Thorneycroft @ Grimbsy

Diana Thorneycroft

Portraits of Home: Soheila Esfahani, Travis Shilling, Jordyn Stewart, Diana Thorneycroft at the Grimbsy Public Art Gallery

February 21 to April 22, 2023
Opening reception: Friday, March 17 at 7pm. All are welcome.  Light refreshments will be served.

View show HERE

Exploring ideas of Canadiana and what it means to be Canadian through depictions of place, identity, and culture Portraits of Home presents the works of artists Soheila Esfahani, Travis Shilling, Jordyn Stewart, and Diana Thorneycroft. Comprised of photography, sculpture, painting, mixed media, and video these works, both together and individually, challenge viewers to engage with preconceptions around what defines being Canadian. From the pastiche landscapes of Diana Thorneycroft to the delicate installation of Soheila Esfahani’s porcelain birds, each artist speaks to aspects of identity, representation, culture, and landscape.

Soheila Esfahani’s installation features 115 porcelain birds, a combination of collected souvenir-like objects alongside handmade birds painted with culturally specific designs. Together, the birds evoke a representation of the movement of culture from place to place by immigrants and tourists, challenging viewers to consider the dissemination of culture and their inherent complexities.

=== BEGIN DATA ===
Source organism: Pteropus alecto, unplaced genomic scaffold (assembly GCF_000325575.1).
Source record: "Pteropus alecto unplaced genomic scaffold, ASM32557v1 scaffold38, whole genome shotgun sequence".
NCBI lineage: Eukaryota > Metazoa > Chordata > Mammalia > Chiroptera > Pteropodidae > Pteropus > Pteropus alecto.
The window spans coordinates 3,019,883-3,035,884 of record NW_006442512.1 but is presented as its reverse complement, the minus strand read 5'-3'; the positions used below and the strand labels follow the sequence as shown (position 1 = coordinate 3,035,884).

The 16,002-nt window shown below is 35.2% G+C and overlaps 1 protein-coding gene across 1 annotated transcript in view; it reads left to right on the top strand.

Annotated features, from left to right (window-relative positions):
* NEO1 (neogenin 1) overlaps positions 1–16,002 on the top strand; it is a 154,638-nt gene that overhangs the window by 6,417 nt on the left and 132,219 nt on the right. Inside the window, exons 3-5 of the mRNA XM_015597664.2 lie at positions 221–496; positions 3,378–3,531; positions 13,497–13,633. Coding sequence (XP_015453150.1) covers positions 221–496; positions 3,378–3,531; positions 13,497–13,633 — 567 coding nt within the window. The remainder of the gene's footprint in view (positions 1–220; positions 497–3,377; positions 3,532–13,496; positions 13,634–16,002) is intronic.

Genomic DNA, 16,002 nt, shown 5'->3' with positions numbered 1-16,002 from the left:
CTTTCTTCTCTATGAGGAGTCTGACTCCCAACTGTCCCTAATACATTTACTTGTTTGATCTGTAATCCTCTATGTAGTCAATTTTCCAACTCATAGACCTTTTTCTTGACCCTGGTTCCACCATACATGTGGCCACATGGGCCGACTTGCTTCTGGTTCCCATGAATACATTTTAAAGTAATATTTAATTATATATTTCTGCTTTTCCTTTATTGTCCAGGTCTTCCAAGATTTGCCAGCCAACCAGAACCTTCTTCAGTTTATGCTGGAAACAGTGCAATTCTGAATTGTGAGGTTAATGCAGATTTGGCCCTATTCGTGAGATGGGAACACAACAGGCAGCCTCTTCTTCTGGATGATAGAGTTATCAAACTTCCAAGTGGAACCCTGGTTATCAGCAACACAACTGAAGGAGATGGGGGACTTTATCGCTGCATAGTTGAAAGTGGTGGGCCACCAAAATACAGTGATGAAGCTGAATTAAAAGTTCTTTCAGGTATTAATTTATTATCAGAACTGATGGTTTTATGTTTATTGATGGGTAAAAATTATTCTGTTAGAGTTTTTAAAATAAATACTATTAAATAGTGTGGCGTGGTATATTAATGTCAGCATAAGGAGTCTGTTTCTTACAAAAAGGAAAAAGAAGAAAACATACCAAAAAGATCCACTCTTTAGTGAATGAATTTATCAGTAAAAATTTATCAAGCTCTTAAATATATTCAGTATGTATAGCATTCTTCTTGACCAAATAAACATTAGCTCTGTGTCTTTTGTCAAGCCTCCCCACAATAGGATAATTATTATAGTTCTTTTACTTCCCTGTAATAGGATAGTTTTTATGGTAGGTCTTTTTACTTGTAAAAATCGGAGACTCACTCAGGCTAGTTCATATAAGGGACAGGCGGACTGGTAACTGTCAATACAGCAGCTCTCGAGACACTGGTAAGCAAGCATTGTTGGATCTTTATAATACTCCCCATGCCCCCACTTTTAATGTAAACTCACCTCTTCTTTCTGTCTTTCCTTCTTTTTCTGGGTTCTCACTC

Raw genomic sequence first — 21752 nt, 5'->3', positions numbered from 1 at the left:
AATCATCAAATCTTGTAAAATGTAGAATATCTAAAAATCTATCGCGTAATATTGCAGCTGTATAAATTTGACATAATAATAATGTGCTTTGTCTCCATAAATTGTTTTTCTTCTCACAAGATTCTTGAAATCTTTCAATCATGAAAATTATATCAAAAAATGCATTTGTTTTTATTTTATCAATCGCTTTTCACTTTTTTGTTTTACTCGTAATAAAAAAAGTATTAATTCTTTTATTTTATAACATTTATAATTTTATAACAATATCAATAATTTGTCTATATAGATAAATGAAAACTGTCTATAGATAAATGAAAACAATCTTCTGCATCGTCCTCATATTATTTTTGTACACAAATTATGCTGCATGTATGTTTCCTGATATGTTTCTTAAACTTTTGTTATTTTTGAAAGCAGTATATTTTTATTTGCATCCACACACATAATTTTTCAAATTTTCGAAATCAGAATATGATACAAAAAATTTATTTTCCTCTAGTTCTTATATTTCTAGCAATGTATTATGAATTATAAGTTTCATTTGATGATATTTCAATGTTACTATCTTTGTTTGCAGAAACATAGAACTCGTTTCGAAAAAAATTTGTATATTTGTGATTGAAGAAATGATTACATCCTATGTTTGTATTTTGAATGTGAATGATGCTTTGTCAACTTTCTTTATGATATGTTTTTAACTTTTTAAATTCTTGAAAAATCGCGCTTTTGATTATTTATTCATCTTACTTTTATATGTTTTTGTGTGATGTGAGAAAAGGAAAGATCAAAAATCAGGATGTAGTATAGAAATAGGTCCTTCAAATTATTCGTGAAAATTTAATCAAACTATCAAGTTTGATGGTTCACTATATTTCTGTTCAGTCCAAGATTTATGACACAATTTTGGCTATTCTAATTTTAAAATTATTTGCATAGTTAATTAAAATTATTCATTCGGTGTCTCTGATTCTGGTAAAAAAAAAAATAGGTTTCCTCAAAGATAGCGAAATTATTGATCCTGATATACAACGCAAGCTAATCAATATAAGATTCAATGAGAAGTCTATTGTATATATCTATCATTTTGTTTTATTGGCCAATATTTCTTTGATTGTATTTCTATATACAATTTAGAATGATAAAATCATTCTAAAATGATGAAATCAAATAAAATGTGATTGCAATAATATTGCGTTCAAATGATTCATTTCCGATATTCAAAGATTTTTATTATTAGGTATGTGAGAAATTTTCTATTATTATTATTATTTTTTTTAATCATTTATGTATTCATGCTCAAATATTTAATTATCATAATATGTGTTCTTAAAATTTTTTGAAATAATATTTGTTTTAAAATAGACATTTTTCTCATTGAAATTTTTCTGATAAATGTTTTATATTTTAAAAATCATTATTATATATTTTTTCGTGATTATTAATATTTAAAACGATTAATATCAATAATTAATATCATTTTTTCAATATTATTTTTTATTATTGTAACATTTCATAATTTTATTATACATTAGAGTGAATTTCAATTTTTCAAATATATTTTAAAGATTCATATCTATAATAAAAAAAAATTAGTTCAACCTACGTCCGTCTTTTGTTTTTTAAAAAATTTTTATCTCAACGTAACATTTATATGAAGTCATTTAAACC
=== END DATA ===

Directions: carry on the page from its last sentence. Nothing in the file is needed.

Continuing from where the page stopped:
Influenced by the Group of Seven and Norval Morrisseau, Travis Shilling’s work not only captures the Canadian landscape in a visceral way, but also engages with the ever-changing vistas, drawing connections to the charged political climate, most notably around housing and the development of pipelines.

Jordyn Stewart’s work explores place and personal identity, questioning personal and collective assumptions about landscape and the correlation between nature and national identity. The video work, Landscape Study IV uses the physical intervention of the image to explore the artificiality of scenic tourism’s depiction of the Canadian landscape. As the video continues, the dripping liquid becomes reminiscent of maple syrup—a common and distinctly Canadian condiment.

Diana Thorneycroft’s tongue-in-cheek, large-scale chromogenic photographs illustrate facets of Canadian identity—deep wooded landscapes, hockey teams, and plaid. Paired against the backdrops of paintings by the Group of Seven and Tom Thompson the foreground of each work presents stereotypical, iconic representations that unfold and explore concepts of national pride and cultural ideologies.